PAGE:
Richard Alexander Baird (1833-1882)

Richard Alexander BairdBy Guy L. Black.  Derived from the records of Gertrude L. Baird; the life story of Margaret Henrietta Camp; Gypsum Hill Cemetery records; federal census records; a book about the descendants of Alexander Baird and Mary Green, written by Gertrude L. Baird; and personal family records given to the author by his mother, Glenda Joyce Memmott Black.

Richard Alexander Baird was born November 21, 1833 in Marion, Perry County, Alabama.  He was the child of Samuel Baird, born in Tennessee, and Matilda Rutledge, born in South Carolina.

Presumably, Richard’s family joined the Church of Jesus Christ of Latter-Day Saints in approximately 1844, as Richard later reported that he was baptized that year.

According to the 1850 Census, Richard’s father, Samuel Baird, was a brick mason, and the family was living in WashingtonTownship, Buchanan County, Missouri at the time of the Census.  In 1850, Richard was the oldest child still in the household, and he had six younger brothers and sisters:  Elisa, age thirteen; Julia, age eleven; Andrew, age nine; Sarah, age eight; Joseph, age six; and Israel, age two.

Richard’s father died in approximately 1859 or 1860; and Richard moved to Utah sometime before October 4, 1862, because it was on that date that he received his endowments in the Endowment House in Salt Lake City.  Richard later married Emma Linda Hiskey on March 21, 1863 in the Endowment House in Salt Lake City, Utah.  Emma was a native of Lehigh County, Pennsylvania, where she was born on June 24, 1840.

Apparently, Richard went alone to Utah, or at least his mother and some of the other members of his family did not go to Utah with him initially.  A short time after his marriage to Emma Linda Hiskey, Richard traveled east to join his mother, Matilda and two of her sons (presumably his brothers), who had been living in Doniphan County, Kansas.  In about mid-July, 1863, he accompanied his mother and brothers, and traveled back to Utah with the Alvus H. Patterson Company of Mormon Pioneers.

Richard and Emma lived in Salt Lake City, Utah during their marriage.  However, the marriage did not last.  The couple separated April 26, 1869, and received a temple divorce on August 16, 1870.

During their short six years together, Emma gave birth to two children.  On October 17, 1864 the first child, Isabella Hiskey Baird, was born.  A second child, Peter Hiskey Baird, was born January 9, 1869, just three months before his parents separated.

By the time of the 1870 Census of September 6, 1870, Emma was using her maiden surname and was living by herself with her two children in Brighton, Utah.

A few months after his divorce, Richard married again in the Endowment House in Salt Lake City on October 3, 1870.  Elder Daniel E. Wells, an apostle, performed Richard’s second marriage to Margaret Henrietta Camp, age 22, born November 8, 1848 in Andrew County, Missouri.  They were sealed at that time.

Margaret had previously been married at age seventeen to Thomas Brantley, a veteran of the civil war, who served as a soldier for the Confederacy under Robert E. Lee.  Her first husband lived just one year and twenty days after the marriage.  He did not even live to see the birth of their only child, a son, also named Thomas Brantley.

For several years after their marriage, Richard and his new wife lived in Salt Lake City, where he worked as a night policeman.

Together, Richard and Margaret had seven children, in addition to Margaret’s child from her prior marriage.  Richard’s two children from his prior marriage lived with their mother, Emma, who married again in 1871, to William Coon.

Richard and Margaret’s children were:

            James Alexander Baird, male, born July 26, 1871 in Salt Lake City, Utah;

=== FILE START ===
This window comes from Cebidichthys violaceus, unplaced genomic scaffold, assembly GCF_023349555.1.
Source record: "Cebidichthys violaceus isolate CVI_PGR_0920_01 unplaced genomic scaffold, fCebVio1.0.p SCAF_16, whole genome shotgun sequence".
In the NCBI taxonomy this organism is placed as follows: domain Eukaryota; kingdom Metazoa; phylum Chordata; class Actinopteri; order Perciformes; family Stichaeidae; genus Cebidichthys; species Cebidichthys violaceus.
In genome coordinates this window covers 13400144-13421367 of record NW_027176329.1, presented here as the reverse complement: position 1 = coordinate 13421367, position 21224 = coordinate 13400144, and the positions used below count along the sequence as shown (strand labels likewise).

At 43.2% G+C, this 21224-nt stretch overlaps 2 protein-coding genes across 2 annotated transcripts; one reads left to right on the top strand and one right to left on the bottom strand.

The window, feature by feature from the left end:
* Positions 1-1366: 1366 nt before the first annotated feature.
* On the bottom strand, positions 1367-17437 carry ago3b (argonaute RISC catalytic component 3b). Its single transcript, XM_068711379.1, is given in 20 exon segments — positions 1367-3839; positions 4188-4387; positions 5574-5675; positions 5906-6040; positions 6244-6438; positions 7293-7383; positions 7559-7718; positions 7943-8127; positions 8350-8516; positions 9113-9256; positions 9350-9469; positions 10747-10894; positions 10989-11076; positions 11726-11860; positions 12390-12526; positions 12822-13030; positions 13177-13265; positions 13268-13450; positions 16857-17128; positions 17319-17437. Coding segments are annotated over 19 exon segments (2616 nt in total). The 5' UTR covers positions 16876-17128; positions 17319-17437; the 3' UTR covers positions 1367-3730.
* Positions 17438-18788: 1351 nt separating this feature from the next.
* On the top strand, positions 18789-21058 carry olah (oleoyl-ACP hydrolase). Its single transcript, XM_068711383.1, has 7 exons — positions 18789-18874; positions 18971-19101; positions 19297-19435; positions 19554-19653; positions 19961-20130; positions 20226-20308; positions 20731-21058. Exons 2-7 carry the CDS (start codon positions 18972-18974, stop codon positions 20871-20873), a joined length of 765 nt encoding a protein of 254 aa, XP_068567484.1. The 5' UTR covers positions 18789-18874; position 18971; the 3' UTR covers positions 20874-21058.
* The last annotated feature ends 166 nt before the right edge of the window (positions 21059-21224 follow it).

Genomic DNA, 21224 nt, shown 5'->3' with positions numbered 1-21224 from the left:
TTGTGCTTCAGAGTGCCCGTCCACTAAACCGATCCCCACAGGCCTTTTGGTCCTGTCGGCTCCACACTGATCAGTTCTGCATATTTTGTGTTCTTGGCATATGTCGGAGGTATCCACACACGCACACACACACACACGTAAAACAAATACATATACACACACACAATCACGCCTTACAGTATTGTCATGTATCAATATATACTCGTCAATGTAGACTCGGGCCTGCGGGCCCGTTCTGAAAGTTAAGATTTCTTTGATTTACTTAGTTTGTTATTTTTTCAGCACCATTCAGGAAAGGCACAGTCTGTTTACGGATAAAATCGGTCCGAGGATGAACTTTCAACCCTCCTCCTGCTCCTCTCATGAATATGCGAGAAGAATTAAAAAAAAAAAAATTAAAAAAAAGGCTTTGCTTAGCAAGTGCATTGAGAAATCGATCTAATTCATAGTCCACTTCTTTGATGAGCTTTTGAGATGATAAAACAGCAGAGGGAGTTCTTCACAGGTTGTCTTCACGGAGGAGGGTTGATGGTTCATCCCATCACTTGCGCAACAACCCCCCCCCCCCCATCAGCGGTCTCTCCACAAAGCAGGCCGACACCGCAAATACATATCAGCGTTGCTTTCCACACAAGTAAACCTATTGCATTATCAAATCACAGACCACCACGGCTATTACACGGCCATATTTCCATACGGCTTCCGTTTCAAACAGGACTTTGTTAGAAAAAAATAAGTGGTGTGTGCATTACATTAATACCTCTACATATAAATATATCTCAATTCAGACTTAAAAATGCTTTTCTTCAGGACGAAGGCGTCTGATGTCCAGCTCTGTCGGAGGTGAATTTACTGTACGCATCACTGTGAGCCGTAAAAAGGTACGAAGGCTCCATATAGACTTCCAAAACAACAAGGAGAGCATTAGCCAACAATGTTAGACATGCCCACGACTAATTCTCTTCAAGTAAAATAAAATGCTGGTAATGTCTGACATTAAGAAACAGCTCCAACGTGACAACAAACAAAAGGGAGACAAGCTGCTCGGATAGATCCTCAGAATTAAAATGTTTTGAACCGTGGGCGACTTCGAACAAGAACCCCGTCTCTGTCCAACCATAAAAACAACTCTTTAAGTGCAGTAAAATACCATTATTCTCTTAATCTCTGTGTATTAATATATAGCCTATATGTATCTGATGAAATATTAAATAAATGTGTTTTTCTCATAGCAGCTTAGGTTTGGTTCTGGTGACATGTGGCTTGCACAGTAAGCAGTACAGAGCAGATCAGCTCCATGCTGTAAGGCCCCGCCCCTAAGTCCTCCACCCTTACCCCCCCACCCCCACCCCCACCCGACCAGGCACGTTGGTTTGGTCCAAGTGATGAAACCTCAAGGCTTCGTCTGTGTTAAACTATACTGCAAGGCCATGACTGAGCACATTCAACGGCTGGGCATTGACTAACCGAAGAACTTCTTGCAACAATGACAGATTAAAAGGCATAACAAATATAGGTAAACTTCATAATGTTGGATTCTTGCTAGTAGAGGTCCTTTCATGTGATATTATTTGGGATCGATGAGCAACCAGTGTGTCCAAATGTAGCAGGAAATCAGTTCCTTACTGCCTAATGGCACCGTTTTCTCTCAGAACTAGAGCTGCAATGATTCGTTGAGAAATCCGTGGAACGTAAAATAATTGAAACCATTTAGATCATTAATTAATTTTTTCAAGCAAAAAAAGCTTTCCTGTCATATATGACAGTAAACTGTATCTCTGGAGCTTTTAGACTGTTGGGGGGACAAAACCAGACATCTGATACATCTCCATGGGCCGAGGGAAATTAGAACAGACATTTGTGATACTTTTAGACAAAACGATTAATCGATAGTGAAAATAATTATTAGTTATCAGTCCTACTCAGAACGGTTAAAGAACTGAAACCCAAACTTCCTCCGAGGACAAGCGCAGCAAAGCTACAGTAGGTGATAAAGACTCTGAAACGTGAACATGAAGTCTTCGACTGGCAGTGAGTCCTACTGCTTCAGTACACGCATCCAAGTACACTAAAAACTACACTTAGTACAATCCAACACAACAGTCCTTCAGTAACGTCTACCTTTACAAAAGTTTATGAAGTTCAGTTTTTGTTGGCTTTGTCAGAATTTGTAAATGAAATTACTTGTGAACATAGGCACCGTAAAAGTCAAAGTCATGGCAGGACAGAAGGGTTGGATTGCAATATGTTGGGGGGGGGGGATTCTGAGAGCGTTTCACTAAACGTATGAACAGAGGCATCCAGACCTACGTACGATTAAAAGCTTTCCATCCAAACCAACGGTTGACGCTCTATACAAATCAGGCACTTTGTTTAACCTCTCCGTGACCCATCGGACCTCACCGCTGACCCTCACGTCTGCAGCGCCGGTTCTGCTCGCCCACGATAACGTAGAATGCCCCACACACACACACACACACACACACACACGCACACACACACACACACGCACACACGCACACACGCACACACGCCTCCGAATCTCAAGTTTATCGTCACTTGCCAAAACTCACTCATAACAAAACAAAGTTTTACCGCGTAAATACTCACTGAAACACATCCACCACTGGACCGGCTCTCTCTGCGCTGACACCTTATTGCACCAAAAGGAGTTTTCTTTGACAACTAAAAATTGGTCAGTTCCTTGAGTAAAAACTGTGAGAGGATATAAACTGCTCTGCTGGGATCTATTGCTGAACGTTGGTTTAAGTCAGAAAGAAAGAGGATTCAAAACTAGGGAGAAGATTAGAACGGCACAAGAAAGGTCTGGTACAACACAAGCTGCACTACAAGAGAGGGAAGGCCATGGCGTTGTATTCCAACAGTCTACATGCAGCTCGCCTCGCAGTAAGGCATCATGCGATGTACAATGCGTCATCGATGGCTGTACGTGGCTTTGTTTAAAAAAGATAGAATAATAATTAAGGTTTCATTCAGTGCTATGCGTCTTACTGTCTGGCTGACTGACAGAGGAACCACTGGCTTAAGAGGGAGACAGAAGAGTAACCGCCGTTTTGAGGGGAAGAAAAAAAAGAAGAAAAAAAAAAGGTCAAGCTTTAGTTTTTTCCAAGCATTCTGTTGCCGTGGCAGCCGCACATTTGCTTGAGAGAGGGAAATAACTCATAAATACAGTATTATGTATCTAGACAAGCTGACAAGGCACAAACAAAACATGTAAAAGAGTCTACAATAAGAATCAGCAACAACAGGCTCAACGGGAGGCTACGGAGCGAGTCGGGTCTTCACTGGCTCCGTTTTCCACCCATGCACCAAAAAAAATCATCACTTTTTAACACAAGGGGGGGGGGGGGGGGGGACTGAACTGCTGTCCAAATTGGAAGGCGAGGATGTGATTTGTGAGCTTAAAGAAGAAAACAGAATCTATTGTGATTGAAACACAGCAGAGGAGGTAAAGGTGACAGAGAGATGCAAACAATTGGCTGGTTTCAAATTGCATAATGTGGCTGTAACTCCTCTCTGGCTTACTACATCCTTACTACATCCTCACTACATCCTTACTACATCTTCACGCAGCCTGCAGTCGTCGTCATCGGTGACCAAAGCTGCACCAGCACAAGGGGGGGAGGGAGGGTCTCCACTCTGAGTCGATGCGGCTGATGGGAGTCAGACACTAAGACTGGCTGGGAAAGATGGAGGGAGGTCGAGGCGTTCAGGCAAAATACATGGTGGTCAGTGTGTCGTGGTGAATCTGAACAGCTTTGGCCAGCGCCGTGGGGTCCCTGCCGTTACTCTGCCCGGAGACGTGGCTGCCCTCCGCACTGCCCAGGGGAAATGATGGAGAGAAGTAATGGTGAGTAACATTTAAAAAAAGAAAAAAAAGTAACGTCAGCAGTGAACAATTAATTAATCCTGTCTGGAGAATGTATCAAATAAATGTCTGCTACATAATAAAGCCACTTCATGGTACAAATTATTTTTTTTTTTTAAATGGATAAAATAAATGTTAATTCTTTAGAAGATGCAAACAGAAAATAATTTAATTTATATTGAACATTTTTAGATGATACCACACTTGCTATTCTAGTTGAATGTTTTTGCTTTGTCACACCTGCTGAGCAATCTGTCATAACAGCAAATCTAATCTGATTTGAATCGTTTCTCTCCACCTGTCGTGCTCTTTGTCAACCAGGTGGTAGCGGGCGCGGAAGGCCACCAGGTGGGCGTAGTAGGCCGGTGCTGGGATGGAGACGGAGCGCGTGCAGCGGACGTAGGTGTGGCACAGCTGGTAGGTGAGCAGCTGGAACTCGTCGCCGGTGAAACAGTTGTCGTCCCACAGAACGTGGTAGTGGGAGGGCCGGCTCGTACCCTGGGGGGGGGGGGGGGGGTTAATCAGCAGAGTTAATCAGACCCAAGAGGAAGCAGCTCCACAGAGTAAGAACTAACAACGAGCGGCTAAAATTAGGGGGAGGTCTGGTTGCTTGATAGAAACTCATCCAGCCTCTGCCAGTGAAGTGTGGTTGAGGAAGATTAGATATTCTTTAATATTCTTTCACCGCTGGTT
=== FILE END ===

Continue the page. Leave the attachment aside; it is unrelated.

Samuel William Baird, male, born June 13, 1873 in Salt Lake City, Utah;

            Margaret May Baird, female, born May 13, 1875 in Salt Lake City, Utah;

            Joseph Francis Baird, male, born August 21, 1876 in Salt Lake City, Utah;

            Louis Graham Baird, male, born Nov 24, 1878 in Eureka, California;

            Laura Gertrude Baird, female, born Aug 13, 1880 in St. Joseph, Missouri;

            Diannah Blanche Baird, female, born Apr 30, 1882 in Salina, Kansas.

Sometime before 1875, Richard began drifting away from the LDS Church.  Finally, on Saturday, January 30, 1875, John H. Rumel, Clerk of the 13th Ward, reported that two individuals, “Richard Alexander Baird and James A. White, were cut off from the church for apostasy, and by their own request.”

Not long after the excommunication, Richard packed up his family and moved from Utah.  Richard had begun homesteading land in Salt Lake County, and filed a homestead claim on March 21, 1871; but before January, 1878, he had abandoned the claim and left the State.

The family moved to the Sacramento, California area, where work was more plentiful.  Except for his stint as a police officer in Salt Lake City, Richard worked most of his life in the masonry trade, as had his father.

In Sacramento, Richard resumed his work as a mason, working for the Union Pacific Railroad doing construction work wherever his contracts with the railroad required his assistance.  Richard built white rock stations and houses all along the railroad tracks from Sacramento, California to Salina, Kansas.

Roberta Flake Clayton reported that the climate in Sacramento was very hard on Margaret’s health, so the family relocated again, this time to the St. Louis, Missouri area, sometime between late November, 1878 and June, 1880.  However, it is more likely that the relocation was related to Richard’s ongoing work for the Union Pacific Railroad, and was because of his employer’s needs for station houses in the Missouri area.  In Missouri, Richard also reportedly scouted and guided settlers across the southern route from Missouri River ports.

At the time of the 1880 Census, on June 9, 1880, the family lived at 171 Fourth Street, St. Joseph, Buchanan County, Missouri.

While in St. Joseph, the Baird’s seventh child was born, and their sixth child, a son, Louis, died.  Neighbors discovered the Baird’s were Mormons.  As a result, the prejudice was so strong against Richard and Margaret that the community did not offer them any assistance.  Margaret had to prepare the body herself, and Richard obtained a metal casket.  Because of the unfriendliness of the people, the casket, with the baby boy inside, was kept inside the Baird’s house for the remaining two years the family lived in St. Joseph, Missouri.  At the end of that time, Richard moved his family to Salina, Kansas, where his brother, Andrew Jackson Baird, lived.